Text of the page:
Women over 30 would have trouble getting pregnant? Bullshit!

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We've always been told:
- 25 is the age to get married.
- 30 is the age to have children because after that you'll start to have fertility problems.
- If you are over 30, unmarried and have no children, you'd better hurry because the doctors advise you to hurry up if you ever want to have kids and 35 is the age (indirectly defined by the Singapore government) for people who are left on the shelf.


It's depressing to think about my biological clock ticking and that time is running out. So I was pleasantly surprised to find out that the onset of fertility problems for women is age 30 - is bullshit! [Read article]

The origin of that statistic is 1700s France. They put together church birth records and then came up with these statistics about how likely it was for a woman to get pregnant after certain ages. In those days, women had children when they were about 20 years old anyway. And women over 30 may not have been trying to conceive at all. If you take into account the average life expectancy then and now, that would be like having a newborn baby when you are 50!

Let's look at the results from recent studies instead:

Fertility rate
In a study by David Dunson published in 2004, of about 780 women who were trying to conceive,
- 86% of women aged 27-34 were pregnant within a year.
- 82% of women aged between 35 and 39 fell pregnant within a year.

Abnormalities
As for chromosomal abnormality (such as Down's syndrome), the chance at the age of
20: one in 500,
30: one in 400,
40: one in 60-70.

IVF success rate
The success rates in IVF and artificial insemination is much higher for a woman in her early 30s compared to another in her late 30s. But many fertility problems that women over 30 experience have nothing to do with age and often it's got to do with the man's sperm. Had they tried to conceive in their 20s, they would have also faced difficulties.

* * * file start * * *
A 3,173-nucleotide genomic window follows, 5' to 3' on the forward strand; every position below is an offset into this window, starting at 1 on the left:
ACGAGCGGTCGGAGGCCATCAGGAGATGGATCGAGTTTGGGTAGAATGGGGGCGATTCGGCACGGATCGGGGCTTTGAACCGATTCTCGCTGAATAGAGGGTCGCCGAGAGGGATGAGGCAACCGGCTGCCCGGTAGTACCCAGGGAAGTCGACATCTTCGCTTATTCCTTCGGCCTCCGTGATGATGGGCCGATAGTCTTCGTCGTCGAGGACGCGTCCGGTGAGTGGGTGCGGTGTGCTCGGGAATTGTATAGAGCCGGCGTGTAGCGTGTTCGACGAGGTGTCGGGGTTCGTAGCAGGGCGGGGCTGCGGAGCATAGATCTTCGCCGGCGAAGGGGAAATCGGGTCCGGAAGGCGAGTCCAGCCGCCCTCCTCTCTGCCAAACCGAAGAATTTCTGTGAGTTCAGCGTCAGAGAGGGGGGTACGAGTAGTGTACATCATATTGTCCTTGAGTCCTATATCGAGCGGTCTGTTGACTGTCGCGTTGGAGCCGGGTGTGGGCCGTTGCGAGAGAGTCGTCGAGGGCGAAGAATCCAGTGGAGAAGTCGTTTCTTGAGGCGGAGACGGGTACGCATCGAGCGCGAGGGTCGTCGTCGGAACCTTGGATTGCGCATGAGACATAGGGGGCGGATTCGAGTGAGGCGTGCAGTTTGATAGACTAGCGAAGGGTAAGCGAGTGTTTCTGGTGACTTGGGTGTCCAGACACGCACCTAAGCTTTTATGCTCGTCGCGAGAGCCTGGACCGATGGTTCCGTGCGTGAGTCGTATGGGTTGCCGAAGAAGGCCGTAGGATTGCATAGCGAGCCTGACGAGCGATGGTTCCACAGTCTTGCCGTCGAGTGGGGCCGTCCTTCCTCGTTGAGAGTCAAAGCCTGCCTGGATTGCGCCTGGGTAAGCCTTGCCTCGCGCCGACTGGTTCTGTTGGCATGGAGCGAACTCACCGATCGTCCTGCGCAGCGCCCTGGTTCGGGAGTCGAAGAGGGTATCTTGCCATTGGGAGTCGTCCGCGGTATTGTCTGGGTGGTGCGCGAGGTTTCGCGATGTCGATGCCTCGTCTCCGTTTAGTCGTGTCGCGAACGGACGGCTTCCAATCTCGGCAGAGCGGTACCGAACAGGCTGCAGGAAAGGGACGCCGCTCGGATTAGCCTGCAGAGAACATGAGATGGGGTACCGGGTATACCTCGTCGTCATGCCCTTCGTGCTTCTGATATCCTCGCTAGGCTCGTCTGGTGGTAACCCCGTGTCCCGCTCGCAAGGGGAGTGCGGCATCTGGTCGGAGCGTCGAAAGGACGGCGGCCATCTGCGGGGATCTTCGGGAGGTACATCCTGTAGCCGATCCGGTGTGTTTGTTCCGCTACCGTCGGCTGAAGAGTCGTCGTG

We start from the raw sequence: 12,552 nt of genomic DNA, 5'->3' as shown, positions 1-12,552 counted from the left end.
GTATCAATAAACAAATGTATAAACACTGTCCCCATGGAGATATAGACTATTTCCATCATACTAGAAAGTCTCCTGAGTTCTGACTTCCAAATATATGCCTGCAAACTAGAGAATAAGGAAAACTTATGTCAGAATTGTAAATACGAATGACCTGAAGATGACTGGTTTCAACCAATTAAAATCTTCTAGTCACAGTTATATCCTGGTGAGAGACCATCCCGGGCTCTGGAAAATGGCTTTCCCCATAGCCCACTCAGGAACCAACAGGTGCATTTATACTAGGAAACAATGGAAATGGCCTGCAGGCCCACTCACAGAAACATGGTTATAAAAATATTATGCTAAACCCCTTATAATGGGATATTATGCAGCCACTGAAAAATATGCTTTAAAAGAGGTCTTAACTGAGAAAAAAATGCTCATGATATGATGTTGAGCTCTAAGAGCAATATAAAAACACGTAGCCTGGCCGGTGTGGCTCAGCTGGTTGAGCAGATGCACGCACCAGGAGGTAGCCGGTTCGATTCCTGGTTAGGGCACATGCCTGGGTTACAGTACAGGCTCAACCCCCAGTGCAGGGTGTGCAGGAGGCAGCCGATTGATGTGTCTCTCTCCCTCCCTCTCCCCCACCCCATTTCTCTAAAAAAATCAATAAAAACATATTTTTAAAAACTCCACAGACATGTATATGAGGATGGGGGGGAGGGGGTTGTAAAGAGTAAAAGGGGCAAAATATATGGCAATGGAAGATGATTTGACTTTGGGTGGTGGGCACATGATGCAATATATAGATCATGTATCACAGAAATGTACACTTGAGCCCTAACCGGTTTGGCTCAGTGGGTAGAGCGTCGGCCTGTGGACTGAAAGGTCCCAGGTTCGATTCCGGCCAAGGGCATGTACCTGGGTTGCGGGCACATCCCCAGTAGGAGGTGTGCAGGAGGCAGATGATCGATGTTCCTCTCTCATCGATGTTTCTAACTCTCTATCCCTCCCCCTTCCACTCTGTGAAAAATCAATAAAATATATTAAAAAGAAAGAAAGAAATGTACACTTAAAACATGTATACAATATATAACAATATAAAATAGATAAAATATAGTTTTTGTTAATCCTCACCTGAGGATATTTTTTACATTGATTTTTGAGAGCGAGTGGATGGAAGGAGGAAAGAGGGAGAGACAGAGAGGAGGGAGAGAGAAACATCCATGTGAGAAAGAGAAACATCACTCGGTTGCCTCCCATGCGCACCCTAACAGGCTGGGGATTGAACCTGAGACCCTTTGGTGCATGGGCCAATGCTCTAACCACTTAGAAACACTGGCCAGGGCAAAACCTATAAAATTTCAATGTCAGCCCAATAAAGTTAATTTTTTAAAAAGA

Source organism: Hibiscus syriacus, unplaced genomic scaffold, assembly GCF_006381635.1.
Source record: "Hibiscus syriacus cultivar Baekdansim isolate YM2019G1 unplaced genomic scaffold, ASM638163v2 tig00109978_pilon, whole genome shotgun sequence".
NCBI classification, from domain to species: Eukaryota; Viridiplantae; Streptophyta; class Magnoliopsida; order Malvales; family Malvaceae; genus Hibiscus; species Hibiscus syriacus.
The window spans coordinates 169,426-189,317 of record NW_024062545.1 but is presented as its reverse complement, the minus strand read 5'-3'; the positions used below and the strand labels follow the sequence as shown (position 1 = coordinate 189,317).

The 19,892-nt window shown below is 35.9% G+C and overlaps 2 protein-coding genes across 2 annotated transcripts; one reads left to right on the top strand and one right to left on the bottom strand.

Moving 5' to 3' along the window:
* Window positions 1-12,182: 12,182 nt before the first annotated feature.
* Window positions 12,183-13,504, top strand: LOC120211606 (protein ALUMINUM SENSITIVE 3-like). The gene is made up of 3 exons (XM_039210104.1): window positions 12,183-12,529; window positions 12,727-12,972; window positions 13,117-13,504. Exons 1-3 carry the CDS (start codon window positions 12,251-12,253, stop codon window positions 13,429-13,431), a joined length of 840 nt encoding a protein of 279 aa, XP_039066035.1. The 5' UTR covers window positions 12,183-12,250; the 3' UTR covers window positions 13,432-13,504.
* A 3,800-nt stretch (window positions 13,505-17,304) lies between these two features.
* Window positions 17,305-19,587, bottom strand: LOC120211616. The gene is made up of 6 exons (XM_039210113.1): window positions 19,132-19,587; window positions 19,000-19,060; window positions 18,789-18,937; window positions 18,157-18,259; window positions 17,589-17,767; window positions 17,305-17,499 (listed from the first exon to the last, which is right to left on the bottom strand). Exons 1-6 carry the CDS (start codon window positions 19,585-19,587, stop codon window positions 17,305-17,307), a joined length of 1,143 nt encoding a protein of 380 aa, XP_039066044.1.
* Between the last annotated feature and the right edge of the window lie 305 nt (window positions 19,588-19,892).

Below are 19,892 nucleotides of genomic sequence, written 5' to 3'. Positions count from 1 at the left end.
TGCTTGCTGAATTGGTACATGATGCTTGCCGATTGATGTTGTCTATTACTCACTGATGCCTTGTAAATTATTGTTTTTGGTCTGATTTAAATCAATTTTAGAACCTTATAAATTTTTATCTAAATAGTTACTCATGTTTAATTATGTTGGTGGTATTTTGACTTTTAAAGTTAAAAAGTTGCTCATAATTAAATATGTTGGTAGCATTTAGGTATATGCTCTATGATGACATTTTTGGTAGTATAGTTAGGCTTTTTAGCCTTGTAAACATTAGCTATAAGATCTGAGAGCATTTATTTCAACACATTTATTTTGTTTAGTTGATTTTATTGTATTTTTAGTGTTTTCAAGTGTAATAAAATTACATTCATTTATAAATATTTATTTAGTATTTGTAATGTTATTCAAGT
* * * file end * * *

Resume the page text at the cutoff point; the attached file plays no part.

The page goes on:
In summary, the earlier the better but later is still highly possible. Anyway, these these are only statistics. And I think if a good donor can't be found, then it's better never than ever.

3 comments:

David said...

Yu-Kym, an interesting look at pregnancy and age.

You and fellow SG citizens are very aware that native Singaporeans are reproducing at less than replacement rate. IOW, in 20 and 40 years from now. The majority of new SG citizens will have been born to immigrant parents.

The same is true in many of SG's neighbours. Japan, Korea,(South), and China, like SG have a population that is increasing in average age, as there are more older citizens than young new ones.

You mentioned your own biological clock is ticking. Are you considering finding a suitable donor and use IVF or artificial insemination to concieve a child?

David

Savahn said...

"But many fertility problems that women over 30 experience have nothing to do with age and often it's got to do with the man's sperm."

I have to correct you here. You can look up Mayo Clinic and the like. In regards to fertility:
1/3 of the time, it is potentially the problem of the male
1/3 of the time, it is potentially a problem with the female
1/3 of the time, it is an indeterminable problem

Also, we should consider genetic compatibility, environment, general health, etc.

It is completely possible to have babies later in life but fertility does drop off at a point. If you have every intention to have children, get your eggs harvested and frozen when you are younger. There are only so many eggs in a woman's ovaries. As we age, the viability of the eggs will reduce and this can be quite rapid at the "drop off point" - whenever you want to place that.

Yu-Kym said...

David, I don't really care whether the new citizens are born to immigrant parents or not because Singapore is a migrant country. It achieved what it has today because of the hard work of the migrants and their children. No, I won't be using IVF. The donor would have to be someone I'm in a long-term relationship with.

Savahn, I used the word "often" so that meant it happens frequently but not all the time. As for eggs, they will degrade (that's why there's a higher chance of chromosomal abnormalities) and I would guess the rapid drop off point would be around age 35-40. But, well, it would still depend on the individual - there are other factors as you mentioned.